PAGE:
by Nicolas Resteiner, Head Editor, INALJ Mississippi
What is Library School All About? (Written by Someone Still in School)
I recently saw a forum posting that made me pause and think about what most students expect from library school. The poster in question lamented that he only went for a library degree because it “seemed more marketable than his MA in English”. He also mentioned that he did not like technology, and found his courses to be far too technology-focused. To me, this person went into library school with a preconceived idea of what a librarian is and failed to research the present state of librarianship (not an especially attractive quality for a future information professional). It is important to realize what exactly library school is before committing the time and money. Based on my experiences, here is what library school is and is not:
Library school is very generalist. Library school is by necessity, very broad. It caters to people who want to become metadata librarians, public librarians (like myself), or medical librarians. Library schools offer many classes that provide introductions to several specialist topics, but these only scratch the surface of the profession. Though they provide the theoretical foundation, the profession is simply too big to be taught exhaustively in two years of graduate school.
Library school is what you make of it. I have written about this before in my previous articles, but library school is not a magic bullet. You cannot simply attend classes and expect to be competitive in the job market. For some people, they already work as a paraprofessional or similar position in a library, and this will make things easier. For the rest of us, internships, publications, participation in local and national library organizations, and part-time library jobs or volunteer are necessities in order to get valuable experience.
Library school is all about collaboration. I have mentioned the amount of group work before, but it bears mentioning again. So many projects, including many final projects, are collaborative in nature and require each team member to pull their weight. The days of librarians working alone are gone (if they ever even existed in the first place) and the new librarian works on so many committees and in so many groups. If you do not like working in groups or with others, this is the wrong profession for you!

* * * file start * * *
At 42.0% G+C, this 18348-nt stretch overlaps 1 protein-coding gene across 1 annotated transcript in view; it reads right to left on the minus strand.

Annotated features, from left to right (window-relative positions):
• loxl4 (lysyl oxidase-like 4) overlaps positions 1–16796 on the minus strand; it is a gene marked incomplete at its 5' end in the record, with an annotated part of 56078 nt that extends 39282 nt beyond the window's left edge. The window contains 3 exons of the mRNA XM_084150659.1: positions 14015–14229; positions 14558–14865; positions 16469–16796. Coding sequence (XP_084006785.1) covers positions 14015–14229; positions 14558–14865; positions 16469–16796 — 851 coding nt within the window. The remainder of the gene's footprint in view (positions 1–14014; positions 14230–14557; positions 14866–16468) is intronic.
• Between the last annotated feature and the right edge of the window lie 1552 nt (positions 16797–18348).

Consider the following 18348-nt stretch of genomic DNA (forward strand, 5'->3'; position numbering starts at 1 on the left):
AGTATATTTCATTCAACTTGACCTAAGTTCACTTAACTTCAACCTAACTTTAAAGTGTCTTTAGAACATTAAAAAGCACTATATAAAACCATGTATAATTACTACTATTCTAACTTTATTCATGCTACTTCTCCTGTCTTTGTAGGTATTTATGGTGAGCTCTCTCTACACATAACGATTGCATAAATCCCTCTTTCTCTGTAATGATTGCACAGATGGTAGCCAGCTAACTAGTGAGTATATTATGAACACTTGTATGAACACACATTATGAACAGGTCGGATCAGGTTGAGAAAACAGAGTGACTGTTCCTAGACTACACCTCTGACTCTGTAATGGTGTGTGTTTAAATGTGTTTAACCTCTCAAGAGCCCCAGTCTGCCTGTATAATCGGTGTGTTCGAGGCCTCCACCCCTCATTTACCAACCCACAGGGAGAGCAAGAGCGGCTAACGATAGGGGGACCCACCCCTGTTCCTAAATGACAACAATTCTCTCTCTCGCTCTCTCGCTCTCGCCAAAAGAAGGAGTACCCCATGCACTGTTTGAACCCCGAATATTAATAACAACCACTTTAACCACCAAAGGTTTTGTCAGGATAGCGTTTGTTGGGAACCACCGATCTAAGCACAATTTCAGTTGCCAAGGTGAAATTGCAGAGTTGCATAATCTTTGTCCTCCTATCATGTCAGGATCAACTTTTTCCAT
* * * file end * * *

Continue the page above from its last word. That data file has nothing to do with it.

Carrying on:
Library school is not a magic bullet. This ties into one of the previous items on my list. The previously mentioned person thought that a degree in library science would make him more marketable than simply having an MA in English. Simply getting a library degree does not make you any more competitive without the skills that come from hands-on work. I am not saying that it is impossible to get a job without previous library experience, internships, or volunteering, but it is an uphill battle. Librarianship is a competitive field, and a degree does not guarantee a job.
Library school is not what it used to be. When we were discussing library school, my manager mentioned that she had been trained in LCC. While I have used Dewey and LCC before, I have not noticed library school making any effort to educate me on any specific cataloging method. I have had to learn metadata principles of METS, MODS, and Dublin Core, but learning in-depth about each metadata standard is a separate class. Library school is preparing students to learn new systems by giving them overviews of the most widely used and the principles they follow, but not necessarily the particulars of systems that are rapidly changing and being superseded (the transition from AACR2 to RDA for instance). Library schools are teaching students how to be flexible and technology-savvy, something that will be important for our future in an era defined increasingly by budget cuts and computers.